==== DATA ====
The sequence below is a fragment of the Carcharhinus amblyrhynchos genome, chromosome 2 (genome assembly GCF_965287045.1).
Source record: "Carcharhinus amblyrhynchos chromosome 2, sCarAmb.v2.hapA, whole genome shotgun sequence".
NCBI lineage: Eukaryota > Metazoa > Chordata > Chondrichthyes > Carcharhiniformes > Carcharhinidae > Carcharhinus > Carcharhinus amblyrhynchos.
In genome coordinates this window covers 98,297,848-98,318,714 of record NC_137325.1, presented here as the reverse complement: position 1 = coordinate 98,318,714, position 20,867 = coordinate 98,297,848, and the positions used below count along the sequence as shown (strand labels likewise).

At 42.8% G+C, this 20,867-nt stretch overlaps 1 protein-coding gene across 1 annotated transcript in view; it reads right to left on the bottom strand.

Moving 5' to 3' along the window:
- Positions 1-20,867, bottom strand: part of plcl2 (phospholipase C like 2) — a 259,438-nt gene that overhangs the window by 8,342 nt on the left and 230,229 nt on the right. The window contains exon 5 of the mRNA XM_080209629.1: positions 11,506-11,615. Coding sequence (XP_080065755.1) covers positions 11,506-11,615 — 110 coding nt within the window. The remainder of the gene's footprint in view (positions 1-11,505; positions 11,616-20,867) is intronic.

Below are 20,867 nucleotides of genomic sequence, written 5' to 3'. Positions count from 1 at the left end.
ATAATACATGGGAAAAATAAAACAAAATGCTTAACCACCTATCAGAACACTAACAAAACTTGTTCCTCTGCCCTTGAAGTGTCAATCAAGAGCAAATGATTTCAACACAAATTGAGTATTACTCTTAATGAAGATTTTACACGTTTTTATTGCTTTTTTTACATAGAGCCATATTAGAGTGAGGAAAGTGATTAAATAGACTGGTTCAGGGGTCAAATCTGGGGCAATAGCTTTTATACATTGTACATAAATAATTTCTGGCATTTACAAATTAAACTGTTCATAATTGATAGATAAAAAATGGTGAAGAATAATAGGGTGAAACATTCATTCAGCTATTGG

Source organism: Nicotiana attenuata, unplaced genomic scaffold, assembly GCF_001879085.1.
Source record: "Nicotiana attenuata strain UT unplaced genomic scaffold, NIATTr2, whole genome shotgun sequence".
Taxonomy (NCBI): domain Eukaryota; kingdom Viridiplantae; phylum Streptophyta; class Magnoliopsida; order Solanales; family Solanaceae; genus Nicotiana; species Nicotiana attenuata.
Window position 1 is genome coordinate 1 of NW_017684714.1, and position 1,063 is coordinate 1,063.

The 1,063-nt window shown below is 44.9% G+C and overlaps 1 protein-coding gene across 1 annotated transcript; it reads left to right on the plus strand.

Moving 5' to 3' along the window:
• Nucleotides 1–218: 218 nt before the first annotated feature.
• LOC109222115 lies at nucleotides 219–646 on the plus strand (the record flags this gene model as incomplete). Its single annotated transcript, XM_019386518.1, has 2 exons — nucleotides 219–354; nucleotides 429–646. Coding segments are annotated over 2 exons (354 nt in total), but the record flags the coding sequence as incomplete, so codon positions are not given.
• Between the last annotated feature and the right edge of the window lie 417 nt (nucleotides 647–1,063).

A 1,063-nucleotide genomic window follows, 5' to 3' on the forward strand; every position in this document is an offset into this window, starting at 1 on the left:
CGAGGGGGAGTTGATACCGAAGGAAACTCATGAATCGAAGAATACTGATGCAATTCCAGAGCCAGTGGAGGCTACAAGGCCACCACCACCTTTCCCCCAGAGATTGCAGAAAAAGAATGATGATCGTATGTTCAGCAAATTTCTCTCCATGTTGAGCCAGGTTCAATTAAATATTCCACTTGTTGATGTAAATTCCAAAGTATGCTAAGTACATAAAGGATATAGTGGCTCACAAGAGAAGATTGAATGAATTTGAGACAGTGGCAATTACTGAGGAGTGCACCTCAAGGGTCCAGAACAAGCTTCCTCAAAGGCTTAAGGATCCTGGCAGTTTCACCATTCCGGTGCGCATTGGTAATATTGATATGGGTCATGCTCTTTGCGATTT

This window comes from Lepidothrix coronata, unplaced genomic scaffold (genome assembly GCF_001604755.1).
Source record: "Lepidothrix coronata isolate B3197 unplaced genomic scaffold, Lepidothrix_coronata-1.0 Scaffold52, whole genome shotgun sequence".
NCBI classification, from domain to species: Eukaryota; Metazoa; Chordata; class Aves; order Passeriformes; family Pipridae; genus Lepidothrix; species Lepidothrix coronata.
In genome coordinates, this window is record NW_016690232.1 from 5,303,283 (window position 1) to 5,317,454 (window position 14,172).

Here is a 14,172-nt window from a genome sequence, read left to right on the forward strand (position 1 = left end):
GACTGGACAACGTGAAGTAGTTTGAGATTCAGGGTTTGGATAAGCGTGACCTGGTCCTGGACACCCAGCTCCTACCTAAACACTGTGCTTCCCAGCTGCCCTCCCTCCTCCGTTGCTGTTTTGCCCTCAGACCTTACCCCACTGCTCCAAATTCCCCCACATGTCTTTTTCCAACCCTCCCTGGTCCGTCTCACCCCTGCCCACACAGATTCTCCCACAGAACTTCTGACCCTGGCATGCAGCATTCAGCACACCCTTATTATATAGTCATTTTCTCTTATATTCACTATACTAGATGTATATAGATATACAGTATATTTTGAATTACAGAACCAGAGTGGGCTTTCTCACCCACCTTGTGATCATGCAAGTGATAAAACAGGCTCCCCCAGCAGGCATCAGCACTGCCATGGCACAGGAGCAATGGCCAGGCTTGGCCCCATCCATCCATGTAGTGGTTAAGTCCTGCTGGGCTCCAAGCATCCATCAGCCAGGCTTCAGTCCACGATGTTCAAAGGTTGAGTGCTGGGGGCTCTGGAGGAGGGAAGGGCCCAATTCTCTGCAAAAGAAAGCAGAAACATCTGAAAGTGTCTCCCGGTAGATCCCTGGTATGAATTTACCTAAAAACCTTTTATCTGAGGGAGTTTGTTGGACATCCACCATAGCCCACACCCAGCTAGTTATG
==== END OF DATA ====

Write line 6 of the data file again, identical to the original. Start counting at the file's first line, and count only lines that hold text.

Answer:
Moving 5' to 3' along the window: